To give greater concreteness to the presentation, maps, diagrams, and pictures, as commonly found in standard historical works, have been used to an extent not before employed in writings on the history of education. To give still greater concreteness to the presentation I have built up a parallel volume of Readings, containing a large collection of illustrative source material designed to back up the historical record of educational development and progress as presented in this volume. The selections have been fully cross-referenced (R. 129; R. 176; etc.) in the pages of the Text. Depending, as I have, so largely on the companion volume for the necessary supplemental readings, I have reduced the chapter bibliographies to a very few of the most valuable and most commonly found references. To add to the teaching value of the book there has been appended to each chapter a series of questions for discussion, bearing on the Text, and another series of questions bearing on the Readings to be found in the companion volume. In this form it is hoped that the Text will be found good in teaching organization; that the treatment may prove to be of such practical value that it will contribute materially to relieve the history of education from much of the criticism which the devotion in the past to the history of educational theory has brought upon it; and that the two volumes which have been prepared may be of real service in restoring the subject to the position of importance it deserves to hold, for mature students of educational practice, as the interpreter of world progress as expressed in one of its highest creative forms.
ELLWOOD P. CUBBERLEY Stanford University, Cal. September 4, 1920
INTRODUCTION: THE SOURCES OF OUR CIVILIZATION
PART I THE ANCIENT WORLD FOUNDATION ELEMENTS OF OUR WESTERN CIVILIZATION GREECE—ROME—CHRISTIANITY
CHAPTER I. THE OLD GREEK EDUCATION I. GREECE AND ITS PEOPLE II. EARLY EDUCATION IN GREECE
CHAPTER II. LATER GREEK EDUCATION III. THE NEW GREEK EDUCATION
CHAPTER III. THE EDUCATION AND WORK OF ROME I. THE ROMANS AND THEIR MISSION II. THE PERIOD OF HOME EDUCATION III. THE TRANSITION TO SCHOOL EDUCATION IV. THE SCHOOL SYSTEM AS FINALLY ESTABLISHED V. ROME'S CONTRIBUTION TO CIVILIZATION
CHAPTER IV. THE RISE AND CONTRIBUTION OF CHRISTIANITY I. THE RISE AND VICTORY OF CHRISTIANITY II. EDUCATIONAL AND GOVERNMENTAL ORGANIZATION OF THE EARLY CHURCH III. WHAT THE MIDDLE AGES STARTED WITH
PART II THE MEDIAEVAL WORLD THE DELUGE OF BARBARISM; THE MEDIAEVAL STRUGGLE TO PRESERVE AND REESTABLISH CIVILIZATION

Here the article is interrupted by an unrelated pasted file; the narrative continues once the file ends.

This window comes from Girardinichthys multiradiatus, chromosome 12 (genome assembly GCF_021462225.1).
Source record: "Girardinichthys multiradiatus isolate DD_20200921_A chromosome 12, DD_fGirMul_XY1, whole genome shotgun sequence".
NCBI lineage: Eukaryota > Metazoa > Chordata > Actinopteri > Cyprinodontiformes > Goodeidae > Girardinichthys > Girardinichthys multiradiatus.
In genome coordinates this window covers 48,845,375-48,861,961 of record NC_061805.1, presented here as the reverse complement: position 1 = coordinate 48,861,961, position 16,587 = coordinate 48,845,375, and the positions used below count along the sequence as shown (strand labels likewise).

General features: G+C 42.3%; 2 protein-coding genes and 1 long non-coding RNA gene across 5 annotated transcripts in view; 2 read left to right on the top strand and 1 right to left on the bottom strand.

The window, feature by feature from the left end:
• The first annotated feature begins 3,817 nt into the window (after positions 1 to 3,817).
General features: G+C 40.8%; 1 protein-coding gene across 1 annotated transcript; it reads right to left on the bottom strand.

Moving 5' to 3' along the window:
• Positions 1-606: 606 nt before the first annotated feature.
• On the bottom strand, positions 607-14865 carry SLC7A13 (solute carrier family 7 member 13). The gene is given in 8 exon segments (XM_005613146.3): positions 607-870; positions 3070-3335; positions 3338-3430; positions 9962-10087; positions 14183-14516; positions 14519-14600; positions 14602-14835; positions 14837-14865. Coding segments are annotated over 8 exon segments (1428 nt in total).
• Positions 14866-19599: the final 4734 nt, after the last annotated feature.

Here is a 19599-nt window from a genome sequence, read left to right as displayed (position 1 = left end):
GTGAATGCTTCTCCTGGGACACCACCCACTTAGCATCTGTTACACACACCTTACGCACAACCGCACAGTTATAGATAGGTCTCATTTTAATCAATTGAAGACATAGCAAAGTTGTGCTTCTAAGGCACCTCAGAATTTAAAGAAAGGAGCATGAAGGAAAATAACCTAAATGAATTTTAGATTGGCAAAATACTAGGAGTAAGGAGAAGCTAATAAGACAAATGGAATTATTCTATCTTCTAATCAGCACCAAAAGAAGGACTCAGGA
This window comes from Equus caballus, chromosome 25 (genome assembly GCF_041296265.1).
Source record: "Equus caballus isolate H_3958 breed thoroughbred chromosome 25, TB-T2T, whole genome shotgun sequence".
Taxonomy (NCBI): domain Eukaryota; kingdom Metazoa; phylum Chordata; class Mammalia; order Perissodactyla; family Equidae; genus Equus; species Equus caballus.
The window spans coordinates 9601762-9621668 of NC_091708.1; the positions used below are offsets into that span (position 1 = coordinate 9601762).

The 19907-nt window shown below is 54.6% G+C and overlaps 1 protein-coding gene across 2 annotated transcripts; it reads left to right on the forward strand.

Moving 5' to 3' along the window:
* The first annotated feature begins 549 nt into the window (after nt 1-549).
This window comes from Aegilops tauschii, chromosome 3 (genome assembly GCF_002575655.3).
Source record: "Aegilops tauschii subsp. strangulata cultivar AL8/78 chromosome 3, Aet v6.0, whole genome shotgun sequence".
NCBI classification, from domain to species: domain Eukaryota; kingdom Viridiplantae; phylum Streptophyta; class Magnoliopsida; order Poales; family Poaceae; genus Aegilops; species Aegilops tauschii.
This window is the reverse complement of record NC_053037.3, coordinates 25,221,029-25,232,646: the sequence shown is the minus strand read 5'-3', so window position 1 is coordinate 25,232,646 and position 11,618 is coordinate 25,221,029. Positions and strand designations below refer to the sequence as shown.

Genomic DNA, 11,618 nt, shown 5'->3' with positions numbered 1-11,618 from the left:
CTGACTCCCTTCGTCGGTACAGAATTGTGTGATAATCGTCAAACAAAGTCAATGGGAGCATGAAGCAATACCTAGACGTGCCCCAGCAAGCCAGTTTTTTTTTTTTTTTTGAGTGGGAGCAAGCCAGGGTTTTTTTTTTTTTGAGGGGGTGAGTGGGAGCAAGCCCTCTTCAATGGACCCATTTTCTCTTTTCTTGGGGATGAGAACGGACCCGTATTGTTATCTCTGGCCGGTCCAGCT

CHAPTER V. NEW PEOPLES IN THE EMPIRE
CHAPTER VI. EDUCATION DURING THE EARLY MIDDLE AGES I. CONDITION AND PRESERVATION OF LEARNING
CHAPTER VII. EDUCATION DURING THE EARLY MIDDLE AGES I. SCHOOLS ESTABLISHED AND INSTRUCTION PROVIDED
CHAPTER VIII. INFLUENCES TENDING TOWARD A REVIVAL OF LEARNING I. MOSLEM LEARNING FROM SPAIN II. THE RISE OF SCHOLASTIC THEOLOGY III. LAW AND MEDICINE AS NEW STUDIES IV. OTHER NEW INFLUENCES AND MOVEMENTS
CHAPTER IX. THE RISE OF THE UNIVERSITIES
PART III THE TRANSITION FROM MEDIAEVAL TO MODERN ATTITUDES THE RECOVERY OF THE ANCIENT LEARNING; THE REAWAKENING OF SCHOLARSHIP; AND THE RISE OF RELIGIOUS AND SCIENTIFIC INQUIRY
CHAPTER X. THE REVIVAL OF LEARNING
CHAPTER XI. EDUCATIONAL RESULTS OF THE REVIVAL OF LEARNING
CHAPTER XII. THE REVOLT AGAINST AUTHORITY
CHAPTER XIII. EDUCATIONAL RESULTS OF THE PROTESTANT REVOLTS I. AMONG LUTHERANS AND ANGLICANS
CHAPTER XIV. EDUCATIONAL RESULTS OF THE PROTESTANT REVOLTS II. AMONG CALVINISTS AND CATHOLICS
CHAPTER XV. EDUCATIONAL RESULTS OF THE PROTESTANT REVOLTS III. THE REFORMATION AND AMERICAN EDUCATION
CHAPTER XVI. THE RISE OF SCIENTIFIC INQUIRY
CHAPTER XVII. THE NEW SCIENTIFIC METHOD AND THE SCHOOLS I. HUMANISTIC REALISM II. SOCIAL REALISM III. SENSE REALISM IV. REALISM AND THE SCHOOLS
CHAPTER XVIII. THEORY AND PRACTICE BY THE MIDDLE OF THE EIGHTEENTH CENTURY I. PRE-EIGHTEENTH-CENTURY EDUCATIONAL THEORIES II. MID-EIGHTEENTH-CENTURY EDUCATIONAL CONDITIONS
PART IV MODERN TIMES THE ABOLITION OF PRIVILEGE; THE RISE OF DEMOCRACY; A NEW THEORY FOR EDUCATION EVOLVED; THE STATE TAKES OVER THE SCHOOL
CHAPTER XIX. THE EIGHTEENTH A TRANSITION CENTURY I. WORK OF THE BENEVOLENT DESPOTS OF CONTINENTAL EUROPE II. THE UNSATISFIED DEMAND FOR REFORM IN FRANCE III. ENGLAND THE FIRST DEMOCRATIC NATION IV. INSTITUTION OF CONSTITUTIONAL GOVERNMENT AND RELIGIOUS FREEDOM IN AMERICA V. THE FRENCH REVOLUTION SWEEPS AWAY ANCIENT ABUSES
CHAPTER XX. THE BEGINNINGS OF NATIONAL EDUCATION I. NEW CONCEPTIONS OF THE EDUCATIONAL PURPOSE II. THE NEW STATE THEORY IN FRANCE III. THE NEW STATE THEORY IN AMERICA
CHAPTER XXI. A NEW THEORY AND SUBJECT-MATTER FOR THE ELEMENTARY SCHOOL I. THE NEW THEORY STATED II. GERMAN ATTEMPTS TO WORK OUT A NEW THEORY III. THE WORK AND INFLUENCE OF PESTALOZZI IV. REDIRECTION OF THE ELEMENTARY SCHOOL
CHAPTER XXII. NATIONAL ORGANIZATION IN PRUSSIA I. THE BEGINNINGS OF NATIONAL ORGANIZATION II. A STATE SCHOOL SYSTEM AT LAST CREATED
CHAPTER XXIII. NATIONAL ORGANIZATION IN FRANCE AND ITALY I. NATIONAL ORGANIZATION IN FRANCE II. NATIONAL ORGANIZATION IN ITALY
CHAPTER XXIV. THE STRUGGLE FOR NATIONAL ORGANIZATION IN ENGLAND I. THE CHARITABLE-VOLUNTARY BEGINNINGS II. THE PERIOD OF PHILANTHROPIC EFFORT (1800-33) III. THE STRUGGLE FOR NATIONAL EDUCATION IV. THE DEVELOPMENT OF A NATIONAL SYSTEM
CHAPTER XXV. AWAKENING AN EDUCATIONAL CONSCIOUSNESS IN THE UNITED STATES I. EARLY NATIONAL ATTITUDES AND INTERESTS II. AWAKENING AN EDUCATIONAL CONSCIOUSNESS III. SOCIAL, POLITICAL, AND ECONOMIC INFLUENCES IV. ALIGNMENT OF INTERESTS, AND PROPAGANDA